The Cannon Beach Arts Association is pleased to announce the 13th Annual Summer Art Camp will return to the Cannon Beach Community Church for the week of July 13-17, 2015. The church is located near Pig n’Pancake at 132 E. Washington Street. Morning classes are held from 10am to 12pm, with afternoon classes from 1pm to 4pm. In addition to our full-week classes, we will offer several workshops occurring on Wednesday through Friday only. Classes are available for all ages, from preschool through adult.
This year’s camp will feature many of our most popular classes from last year, as well as half a dozen new topics for exploration. Hannah Nebeker’s Creative Kid Explorers will provide ages 3-5 an opportunity to navigate hands-on, openly creative activities. Ireta Sitts-Graube will lead her perennially popular watercolor class for ages 5-8, featuring an exploration of creatures from outer space. Karen Meili teaches Kid’s Yoga for ages 5-12. Lisa Kerr’s Jewelry Design class features use of lettering tools for inscribing words on copper metal charms. We are thrilled to have Sue Scheewe-Brown join our teaching staff this year. This renowned art teacher from the Create Channel on PBS will share her knowledge of watercolor techniques with ages 10-adult.
In the afternoons for the full week, Drenda Duff will teach Painting with Pastels, a colorful class with many innovative projects for ages 8-12. Sarah Lippold’s Canvas Creations class for ages 5-12 allows children to participate fully in all stages of the creative process. Barbara Temple Ayres will teach ages 9-adult how to make a beautiful book to be filled with colorful sketches and journal entries. Susan Simon will teach the art of encaustic painting to ages 13 and up. This exciting medium that uses pigment and hot wax to achieve a remarkable quality of work. Jessica Sund will teach weaving, a new topic for this year’s roster.
Four three-day workshops will be offered on Wednesday through Friday. They include a morning class led by Sarah Lippold on learning to use a printing press for printmaking from original creations. In the afternoons, Dorota Haber-Lehigh will teach a class called World Art Adventure, combining examination of famous architectural icons with drawing techniques, painting and collage. We also welcome two new visiting instructors from the Portland area. Sarah Ostaszewski, a fine arts graduate of Indiana University, will teach Form and Color in the Landscape for ages 12-adult. Sam Loper, a film and video arts graduate of the Maryland Institute College of Art, will teach solar photography technique to make “photographs”on a variety of surfaces.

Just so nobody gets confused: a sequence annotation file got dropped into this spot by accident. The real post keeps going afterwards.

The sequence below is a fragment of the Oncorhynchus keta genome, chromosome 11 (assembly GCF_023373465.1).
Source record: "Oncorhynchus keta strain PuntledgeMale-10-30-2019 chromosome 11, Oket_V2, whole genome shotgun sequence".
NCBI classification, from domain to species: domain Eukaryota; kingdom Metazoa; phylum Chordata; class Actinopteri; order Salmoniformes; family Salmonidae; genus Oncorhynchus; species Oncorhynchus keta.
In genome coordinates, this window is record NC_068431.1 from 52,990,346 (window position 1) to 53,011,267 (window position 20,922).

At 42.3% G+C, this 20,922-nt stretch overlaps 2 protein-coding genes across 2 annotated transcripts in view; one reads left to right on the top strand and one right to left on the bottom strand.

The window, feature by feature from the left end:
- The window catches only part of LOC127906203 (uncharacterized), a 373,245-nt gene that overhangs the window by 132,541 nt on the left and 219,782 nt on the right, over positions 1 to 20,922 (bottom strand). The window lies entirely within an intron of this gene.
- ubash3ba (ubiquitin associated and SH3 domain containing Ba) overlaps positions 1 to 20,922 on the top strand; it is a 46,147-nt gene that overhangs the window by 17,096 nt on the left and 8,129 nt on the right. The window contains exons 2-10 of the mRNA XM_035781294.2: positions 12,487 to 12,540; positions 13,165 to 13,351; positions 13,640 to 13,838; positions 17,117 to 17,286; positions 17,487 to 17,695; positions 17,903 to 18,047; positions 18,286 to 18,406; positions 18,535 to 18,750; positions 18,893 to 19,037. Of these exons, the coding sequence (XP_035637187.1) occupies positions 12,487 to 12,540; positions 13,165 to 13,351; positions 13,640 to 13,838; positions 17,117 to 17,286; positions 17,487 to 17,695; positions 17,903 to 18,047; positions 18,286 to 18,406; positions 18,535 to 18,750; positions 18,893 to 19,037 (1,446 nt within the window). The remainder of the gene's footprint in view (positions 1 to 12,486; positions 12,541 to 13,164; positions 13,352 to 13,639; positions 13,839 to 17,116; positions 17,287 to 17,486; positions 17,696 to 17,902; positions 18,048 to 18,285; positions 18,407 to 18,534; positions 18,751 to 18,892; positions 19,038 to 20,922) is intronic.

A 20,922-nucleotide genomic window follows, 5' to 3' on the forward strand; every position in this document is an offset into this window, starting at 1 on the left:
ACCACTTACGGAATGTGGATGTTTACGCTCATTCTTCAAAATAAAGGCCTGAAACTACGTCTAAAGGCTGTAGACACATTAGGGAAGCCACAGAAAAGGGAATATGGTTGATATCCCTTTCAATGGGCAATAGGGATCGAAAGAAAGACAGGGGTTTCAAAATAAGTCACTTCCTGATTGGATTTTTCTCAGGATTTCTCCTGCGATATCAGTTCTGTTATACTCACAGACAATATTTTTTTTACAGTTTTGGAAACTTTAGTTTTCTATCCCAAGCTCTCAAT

We will also offer a supervised noon recess hour for students ages 5-14 who wish to remain at camp for the full day. Students must pack a sack lunch, and there is an additional fee for this service in addition to class tuition. Cost for workshops varies based on the duration of the class.
Brochures in English and Spanish are available at the Cannon Beach Gallery, as well as various locations in Cannon Beach and the North Coast. Classes do fill up, so don’t delay in selecting a topic and returning your registration form. A pdf file of the brochure and registration form will be available on our website, www.cannonbeacharts.org. For questions regarding the camp, contact Mary Bess Gloria at email@example.com or 971-219-9413.
There are many unique trees up and down the Pacific Northwest coast that just cry out to be painted. How in the world they survive growing on top of rock with virtually no soil is a wonder to me but they clearly grow roots capable of holding on while weathering the storms they are dealt. By design I shaped the reflecting tide pool to simulate the linear form of the tree limbs.
Original Framed Watercolor 29 ½” x 23” $1,850 – Image 19 ½” x 13” All Rights Reserved
Changing Nature April 3 – April 26, 2015
Artist Reception: April 4, 5 – 7pm
Exhibit Sponsor: Recology Western Oregon
“Bug Community,” Tara Doherty, painting on found wood.